Two and one half years ago, my mother passed away after a brief illness. It was devastating for my father and me. I don’t think either of us ever thought we would be forced to get along without her. She was our rock, the go-to person for everyone, related or not. She passed away in NY and was laid to rest at Saratoga National Cemetery. Incidentally, she is directly across the road from Uncle Dick and Aunt Roberta (you remember her from the mini-van story) and two rows behind my college friends’ dad. I like to think there is comfort in having them so close.

This leaves me and dad. Dad and me. It’s foreign sounding and not a statement either of us are quite used to saying. Mom taught me to be independent. Him, not so much. We have been thrust into a relationship neither of us were prepared to begin. Don’t get me wrong, I love my dad, but most of the time, he and I were buffered by mom. He has attended every birthday, orchestra, symphonic band, marching band, show choir, graduation, marriage (haha, shut up) and birth of my children, but sat quietly and never overly cheered for me or went out of his way to compliment my performance. Apparently, that was Mom’s job. Now that we are together, we are getting to know one another and it’s not always pretty.

You see, there are a couple of ways to view your parents in this stage of life. You can either have Convenience Parents or Everyday Parents. Convenience Parents are parents you have on holidays and when it’s convenient for you to call or visit. You care, but your life is busy and you make time when you can. After all, they can take care of themselves or someone else already has the honor. Perhaps they get on your nerves as well. Everyday Parents are the parents you care for daily. These are the parents that you are on a first name basis with their physicians, know their medications, speak to at least once a day and manage to fit all this into your own schedule, even when it doesn’t fit. I have an Everyday Parent.

I consider myself in what I affectionately call “The Earl Sandwich”. On one side, I have my beautiful 8-year old autistic son, Earl, who requires special attention. On the other, I have 92-year old Patriarch dad, Earl, who also requires special attention (mostly because he’s stubborn). I also have some lovely condiments in the form of 2 daughters, a husband and 2 doggies. Of course, I am the meat of this sandwich (I prefer to be a lean corned beef). The Earl Sandwich is held together by the meat, even when the meat is expired, tired or hasn’t showered.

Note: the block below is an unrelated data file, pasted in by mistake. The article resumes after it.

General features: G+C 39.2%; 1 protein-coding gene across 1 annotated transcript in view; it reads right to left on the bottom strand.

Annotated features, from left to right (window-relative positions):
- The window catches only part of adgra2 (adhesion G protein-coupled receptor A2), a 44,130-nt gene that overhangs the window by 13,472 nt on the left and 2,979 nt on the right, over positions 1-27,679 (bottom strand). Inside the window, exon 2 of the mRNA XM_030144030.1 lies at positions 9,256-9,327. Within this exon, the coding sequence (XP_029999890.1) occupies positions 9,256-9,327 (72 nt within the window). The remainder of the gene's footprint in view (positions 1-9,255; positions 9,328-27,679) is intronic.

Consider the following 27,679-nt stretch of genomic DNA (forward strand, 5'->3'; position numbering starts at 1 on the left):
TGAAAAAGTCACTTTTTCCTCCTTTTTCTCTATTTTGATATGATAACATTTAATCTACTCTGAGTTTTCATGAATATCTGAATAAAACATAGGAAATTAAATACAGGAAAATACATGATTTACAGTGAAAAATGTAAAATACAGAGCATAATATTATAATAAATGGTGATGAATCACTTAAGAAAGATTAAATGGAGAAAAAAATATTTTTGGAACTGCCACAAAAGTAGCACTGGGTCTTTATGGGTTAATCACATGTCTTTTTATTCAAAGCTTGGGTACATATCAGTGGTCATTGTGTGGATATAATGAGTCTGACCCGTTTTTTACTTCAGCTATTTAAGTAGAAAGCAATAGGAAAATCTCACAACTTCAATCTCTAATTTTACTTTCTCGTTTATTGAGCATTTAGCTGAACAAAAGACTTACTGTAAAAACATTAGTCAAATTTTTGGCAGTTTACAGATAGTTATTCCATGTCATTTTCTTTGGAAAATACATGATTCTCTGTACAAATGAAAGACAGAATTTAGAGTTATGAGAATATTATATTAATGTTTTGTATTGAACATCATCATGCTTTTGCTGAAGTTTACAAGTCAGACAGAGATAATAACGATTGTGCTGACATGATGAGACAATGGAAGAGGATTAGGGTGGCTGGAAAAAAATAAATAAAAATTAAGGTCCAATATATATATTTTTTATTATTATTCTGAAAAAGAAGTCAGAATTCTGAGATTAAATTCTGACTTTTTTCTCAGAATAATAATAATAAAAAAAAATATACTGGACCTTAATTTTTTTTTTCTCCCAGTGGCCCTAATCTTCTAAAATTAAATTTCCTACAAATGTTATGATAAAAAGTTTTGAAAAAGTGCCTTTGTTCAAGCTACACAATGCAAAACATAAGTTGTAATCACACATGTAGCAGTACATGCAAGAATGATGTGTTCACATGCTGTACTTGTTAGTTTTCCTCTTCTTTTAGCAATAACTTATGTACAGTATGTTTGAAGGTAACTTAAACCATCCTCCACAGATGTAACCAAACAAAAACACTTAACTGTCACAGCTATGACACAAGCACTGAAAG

This Family Sandwich has landed in Indiana for the winter. I have managed to convince the old piece of bread to visit with us for the winter months. Notice I said “visit” and not “live”. According to him, “live” would be bad. Call me crazy, but my stress level elevates to F4 when he is on the 500 acre farm alone. The Sheriff’s department has been very patient with my “wellness checks” when he doesn’t answer the phone for more than 8 hours and my extended family and closest neighbors have been more than cooperative when asked to swing by just to check in. Let’s face it; Everyday Parents are much like children. As much as we don’t want to admit that our roles have switched, they have.

While sitting in the audience at one of my daughter’s performances, I looked around at the sea other smiling parents. I wondered how many of these seemingly stress-free people were also Elder- Proofing their homes. You know, elevated toilet seats, handle grips in the walk in shower, night lights that make your hallway to the bathroom resemble an airport landing strip, electric blankets on top of regular blankets, a pill basket that is kept on top of the fridge and the thermostat set at a toasty 75 degrees (which is working wonders for my hot flashes). Do these caregivers of Everyday Parents know that their kind walk among them in silence? I wonder. So, I decided to ask.
It turns out that many of my friends are having or have had similar stories and are more than happy to share. More important, their elders need to speak about it as well. Today, one veteran at my dad’s VA meeting told me that his grandkids didn’t like to speak to him because they have to repeat everything twice. Well, he’s just as frustrated as they are. His point of view about aging and increasing dependency on others was quite eye-opening. I wonder if children of Everyday Parents take that into consideration.

I joke around a lot about my dad. Yes, I call him Captain Cataract and kid him about the war by doing my stand up routine in my best Hitler voice, “Zat pesky Earl Morrow. Ve vill catch him if it is ze last zing ve do”. However, this family sandwich keeps in mind that every part of the sandwich has feelings that need to be acknowledged and respected.
So, Happy Holidays to all my readers who have Everyday Parents. I know you’re tired and I know it’s tough, but this isn’t a job for the meek. Be proud of yourselves and think maybe, just maybe, your kids are watching and won’t toss you into an old folks’ home somewhere down by the river.